Freedom from Torture - A cathedral pilgrimage for Freedom from Torture

A cathedral pilgrimage for Freedom from Torture

There are 42 Anglican cathedrals in England and Barbara Foster aims to visit every one. She is doing it the hard way, like a medieval pilgrim, following the pathways that link these magnificent living memorials of high art and high devotion. Barbara’s walks also have a purpose – she is raising funds for Freedom from Torture.

Barbara started her long distance odysseys a decade ago, after the death of her husband. She wanted something to aim for so started walking England’s long-distance paths. She enjoyed the challenge, whether the gentle ramblings of rural Norfolk or the tough terrain of the Wainwright Coast to Coast, but she wanted something more.

Barbara says:

“I wanted to see the overall picture. Something that would link together the different towns and landscapes. Then I thought of the cathedrals, which have been part of our heritage for generations. I decided that I would visit each one, but in my own way. Like a medieval pilgrim I would go by foot, crossing and criss-crossing the land, linking the routes between cathedrals like a giant spider web.

“And I decided to use my efforts to benefit others. People who have been tortured need love, support and care. The funds I raise will help Freedom from Torture to provide that badly needed support.”

One of Barbara’s first long-distance walks was the Thames Path, from rural Gloucestershire to the Thames Barrier. The 180 mile trek linked the cathedral at Oxford with the two London cathedrals, St Pauls and Southwark, each within sight of the other. Then followed Rochester on the Medway, and finally the Pilgrims Way to Canterbury – the Anglican mother church. In the tradition of the Canterbury Tales, she recalls the “wonderful welcome” from cathedral staff.

The longest single stretch was the route linking Truro and Exeter Cathedrals, 135 miles via the South West Coast Path and across Dartmoor, through some of the most scenic areas of Cornwall and Devon. One of the most challenging routes was following the remains of Hadrian’s Wall, linking Carlisle Cathedral in the west to Newcastle in the east.

A direct contrast was the route across East Anglia, the heart of medieval England’s prosperous wool trade, which saw her visiting five magnificent monuments to glory – Norwich, Bury St Edmunds, Ely, Peterborough and Leicester. Barbara has vivid memories of viewing Ely Cathedral, “the ship of the fens”, across the low lying countryside.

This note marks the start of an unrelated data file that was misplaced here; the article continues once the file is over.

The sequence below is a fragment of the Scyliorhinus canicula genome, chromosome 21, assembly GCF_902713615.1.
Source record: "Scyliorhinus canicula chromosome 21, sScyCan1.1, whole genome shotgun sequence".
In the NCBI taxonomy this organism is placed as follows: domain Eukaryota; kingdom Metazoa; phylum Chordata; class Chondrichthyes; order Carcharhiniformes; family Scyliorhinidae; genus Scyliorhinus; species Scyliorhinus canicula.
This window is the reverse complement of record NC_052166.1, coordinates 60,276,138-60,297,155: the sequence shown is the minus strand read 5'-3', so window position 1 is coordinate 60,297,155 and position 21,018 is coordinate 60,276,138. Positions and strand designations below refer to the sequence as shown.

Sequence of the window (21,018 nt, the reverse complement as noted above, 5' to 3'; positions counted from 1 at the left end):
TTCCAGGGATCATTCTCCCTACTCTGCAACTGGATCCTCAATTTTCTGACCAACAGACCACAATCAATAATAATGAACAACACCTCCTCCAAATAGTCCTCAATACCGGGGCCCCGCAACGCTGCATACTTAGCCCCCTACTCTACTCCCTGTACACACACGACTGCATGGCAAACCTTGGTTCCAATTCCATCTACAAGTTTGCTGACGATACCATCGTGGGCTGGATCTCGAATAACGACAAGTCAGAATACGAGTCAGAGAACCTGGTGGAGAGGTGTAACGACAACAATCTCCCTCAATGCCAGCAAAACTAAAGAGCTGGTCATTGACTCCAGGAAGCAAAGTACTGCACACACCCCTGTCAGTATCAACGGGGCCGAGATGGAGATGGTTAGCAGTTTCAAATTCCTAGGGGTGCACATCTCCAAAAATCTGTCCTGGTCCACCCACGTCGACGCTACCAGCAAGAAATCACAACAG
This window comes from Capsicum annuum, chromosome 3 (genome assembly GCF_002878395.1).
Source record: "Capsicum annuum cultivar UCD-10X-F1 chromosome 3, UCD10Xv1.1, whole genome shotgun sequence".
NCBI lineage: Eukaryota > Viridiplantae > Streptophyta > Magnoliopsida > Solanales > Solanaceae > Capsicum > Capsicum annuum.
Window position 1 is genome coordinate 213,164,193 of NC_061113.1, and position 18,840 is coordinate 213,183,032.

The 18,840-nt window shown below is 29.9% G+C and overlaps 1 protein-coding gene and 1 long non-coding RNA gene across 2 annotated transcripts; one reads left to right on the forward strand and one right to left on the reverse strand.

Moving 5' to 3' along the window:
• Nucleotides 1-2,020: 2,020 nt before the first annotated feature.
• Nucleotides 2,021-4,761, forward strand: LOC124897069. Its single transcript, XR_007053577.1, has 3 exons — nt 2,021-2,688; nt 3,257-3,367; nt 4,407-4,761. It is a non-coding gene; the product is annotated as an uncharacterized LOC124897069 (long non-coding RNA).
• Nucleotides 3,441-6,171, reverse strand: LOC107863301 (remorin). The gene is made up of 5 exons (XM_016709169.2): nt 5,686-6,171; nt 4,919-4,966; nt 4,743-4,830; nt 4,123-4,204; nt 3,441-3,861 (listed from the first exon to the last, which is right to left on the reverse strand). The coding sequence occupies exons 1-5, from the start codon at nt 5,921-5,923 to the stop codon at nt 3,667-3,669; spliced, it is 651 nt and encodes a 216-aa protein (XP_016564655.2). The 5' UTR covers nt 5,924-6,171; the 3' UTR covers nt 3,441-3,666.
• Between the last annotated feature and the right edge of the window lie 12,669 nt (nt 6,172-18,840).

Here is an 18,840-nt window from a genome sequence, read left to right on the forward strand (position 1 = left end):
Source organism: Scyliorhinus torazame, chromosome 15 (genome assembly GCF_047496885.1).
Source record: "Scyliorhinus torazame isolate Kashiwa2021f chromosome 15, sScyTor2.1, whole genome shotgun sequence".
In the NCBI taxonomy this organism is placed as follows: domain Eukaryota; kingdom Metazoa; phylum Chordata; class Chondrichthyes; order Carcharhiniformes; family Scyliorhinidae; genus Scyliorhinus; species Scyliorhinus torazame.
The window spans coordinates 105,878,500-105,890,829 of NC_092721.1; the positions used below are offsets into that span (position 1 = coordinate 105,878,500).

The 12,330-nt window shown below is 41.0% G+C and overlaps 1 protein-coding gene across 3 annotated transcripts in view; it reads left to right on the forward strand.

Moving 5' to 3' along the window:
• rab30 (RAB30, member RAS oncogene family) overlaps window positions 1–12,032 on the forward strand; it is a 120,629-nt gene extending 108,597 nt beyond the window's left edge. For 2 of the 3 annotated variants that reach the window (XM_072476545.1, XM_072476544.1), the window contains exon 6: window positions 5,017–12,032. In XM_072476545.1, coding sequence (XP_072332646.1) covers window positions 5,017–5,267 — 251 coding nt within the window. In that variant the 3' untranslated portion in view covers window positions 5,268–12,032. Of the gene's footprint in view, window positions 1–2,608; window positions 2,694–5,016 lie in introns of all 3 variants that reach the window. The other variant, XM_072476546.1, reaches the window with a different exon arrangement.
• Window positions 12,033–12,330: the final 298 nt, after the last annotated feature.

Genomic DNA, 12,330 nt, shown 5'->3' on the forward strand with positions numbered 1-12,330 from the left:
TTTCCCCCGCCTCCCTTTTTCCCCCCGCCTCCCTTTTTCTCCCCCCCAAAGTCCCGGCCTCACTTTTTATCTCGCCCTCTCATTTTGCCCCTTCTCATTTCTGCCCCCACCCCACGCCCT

The walks need meticulous planning, not just the route itself but finding facilities to stop on the way. So during the dark and dank winter months Barbara spends much of her time poring over Ordnance Survey maps, looking for the footpaths and bridleways, cycle tracks and backcountry roads, to chart her route.

Barbara started her cathedral walks in 2014 and aims to finish in the summer of 2019. By the end of 2017, she had visited 31 of the 42 cathedrals, some more than once, as she traced her elaborate spider web walks across the countryside.

The main areas yet to be tackled are the cathedrals of the Midlands and northwest. Barbara plans to follow the canals from Birmingham city centre to Lichfield and Coventry. Further northwards another route will head westwards from Bradford following the Leeds-Liverpool Ship Canal across the Pennines to Blackburn.

Some journeys are short, just a few days, others are much longer. Barbara has already planned her final journey, which will end at St Albans, site of England’s first martyr and her “home” cathedral.

Barbara often travels solo but travelling companions for all or part of a journey have been welcome, as are those who help with transporting her to and from starting and end points. Her supporters provide vital assistance in spreading the word and raising vital funds for Freedom from Torture.

So far, Barbara has walked over 1,400 miles and has raised £1,500 for Freedom from Torture – just over one pound per mile. But she wants to raise much more and that’s a great incentive to keep putting one foot ahead of the other. Her walking season starts again in March and will continue until October.

At the end of every journey, Barbara experiences the beauty and glory of an amazing building, but just as uplifting is the knowledge that she is a pilgrim for human rights, supporting the traumatised torture survivors who undertake such long and difficult journeys to seek asylum in the UK.

Read more about Barbara's Walks at:

You can sponsor Barbara's pilgrimage and donate to freedom from Torture at:




































































































































































































































































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